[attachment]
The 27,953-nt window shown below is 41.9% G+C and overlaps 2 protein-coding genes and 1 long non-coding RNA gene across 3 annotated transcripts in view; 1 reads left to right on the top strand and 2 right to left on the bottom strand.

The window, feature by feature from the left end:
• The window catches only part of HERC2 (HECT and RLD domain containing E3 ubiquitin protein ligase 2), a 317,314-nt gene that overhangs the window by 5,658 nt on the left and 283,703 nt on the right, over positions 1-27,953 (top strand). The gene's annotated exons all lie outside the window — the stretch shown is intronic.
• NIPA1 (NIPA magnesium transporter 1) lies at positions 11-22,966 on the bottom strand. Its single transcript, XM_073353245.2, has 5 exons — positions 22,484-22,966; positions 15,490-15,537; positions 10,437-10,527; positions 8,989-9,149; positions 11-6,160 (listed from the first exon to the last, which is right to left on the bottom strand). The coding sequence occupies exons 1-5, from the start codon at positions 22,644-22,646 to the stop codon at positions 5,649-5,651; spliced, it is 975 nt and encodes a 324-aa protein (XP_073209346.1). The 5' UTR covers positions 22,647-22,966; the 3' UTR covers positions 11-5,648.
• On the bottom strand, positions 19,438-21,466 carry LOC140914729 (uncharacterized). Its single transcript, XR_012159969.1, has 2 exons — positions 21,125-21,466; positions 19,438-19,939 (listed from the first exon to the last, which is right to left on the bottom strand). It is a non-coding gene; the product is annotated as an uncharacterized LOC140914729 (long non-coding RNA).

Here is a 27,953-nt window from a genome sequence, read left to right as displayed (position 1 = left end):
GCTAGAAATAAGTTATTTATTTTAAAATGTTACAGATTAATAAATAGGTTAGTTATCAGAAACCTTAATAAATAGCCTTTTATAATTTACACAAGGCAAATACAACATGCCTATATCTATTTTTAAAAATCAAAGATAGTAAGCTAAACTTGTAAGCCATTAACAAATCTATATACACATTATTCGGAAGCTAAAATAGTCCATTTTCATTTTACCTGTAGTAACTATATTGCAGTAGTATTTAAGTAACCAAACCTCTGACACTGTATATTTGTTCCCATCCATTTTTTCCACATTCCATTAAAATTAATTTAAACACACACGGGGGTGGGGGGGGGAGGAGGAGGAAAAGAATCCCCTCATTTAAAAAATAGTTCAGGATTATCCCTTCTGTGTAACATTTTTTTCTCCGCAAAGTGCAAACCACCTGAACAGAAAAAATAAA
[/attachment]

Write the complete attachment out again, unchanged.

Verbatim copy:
The 27,953-nt window shown below is 41.9% G+C and overlaps 2 protein-coding genes and 1 long non-coding RNA gene across 3 annotated transcripts in view; 1 reads left to right on the top strand and 2 right to left on the bottom strand.

The window, feature by feature from the left end:
• The window catches only part of HERC2 (HECT and RLD domain containing E3 ubiquitin protein ligase 2), a 317,314-nt gene that overhangs the window by 5,658 nt on the left and 283,703 nt on the right, over positions 1-27,953 (top strand). The gene's annotated exons all lie outside the window — the stretch shown is intronic.
• NIPA1 (NIPA magnesium transporter 1) lies at positions 11-22,966 on the bottom strand. Its single transcript, XM_073353245.2, has 5 exons — positions 22,484-22,966; positions 15,490-15,537; positions 10,437-10,527; positions 8,989-9,149; positions 11-6,160 (listed from the first exon to the last, which is right to left on the bottom strand). The coding sequence occupies exons 1-5, from the start codon at positions 22,644-22,646 to the stop codon at positions 5,649-5,651; spliced, it is 975 nt and encodes a 324-aa protein (XP_073209346.1). The 5' UTR covers positions 22,647-22,966; the 3' UTR covers positions 11-5,648.
• On the bottom strand, positions 19,438-21,466 carry LOC140914729 (uncharacterized). Its single transcript, XR_012159969.1, has 2 exons — positions 21,125-21,466; positions 19,438-19,939 (listed from the first exon to the last, which is right to left on the bottom strand). It is a non-coding gene; the product is annotated as an uncharacterized LOC140914729 (long non-coding RNA).

Here is a 27,953-nt window from a genome sequence, read left to right as displayed (position 1 = left end):
GCTAGAAATAAGTTATTTATTTTAAAATGTTACAGATTAATAAATAGGTTAGTTATCAGAAACCTTAATAAATAGCCTTTTATAATTTACACAAGGCAAATACAACATGCCTATATCTATTTTTAAAAATCAAAGATAGTAAGCTAAACTTGTAAGCCATTAACAAATCTATATACACATTATTCGGAAGCTAAAATAGTCCATTTTCATTTTACCTGTAGTAACTATATTGCAGTAGTATTTAAGTAACCAAACCTCTGACACTGTATATTTGTTCCCATCCATTTTTTCCACATTCCATTAAAATTAATTTAAACACACACGGGGGTGGGGGGGGGAGGAGGAGGAAAAGAATCCCCTCATTTAAAAAATAGTTCAGGATTATCCCTTCTGTGTAACATTTTTTTCTCCGCAAAGTGCAAACCACCTGAACAGAAAAAATAAA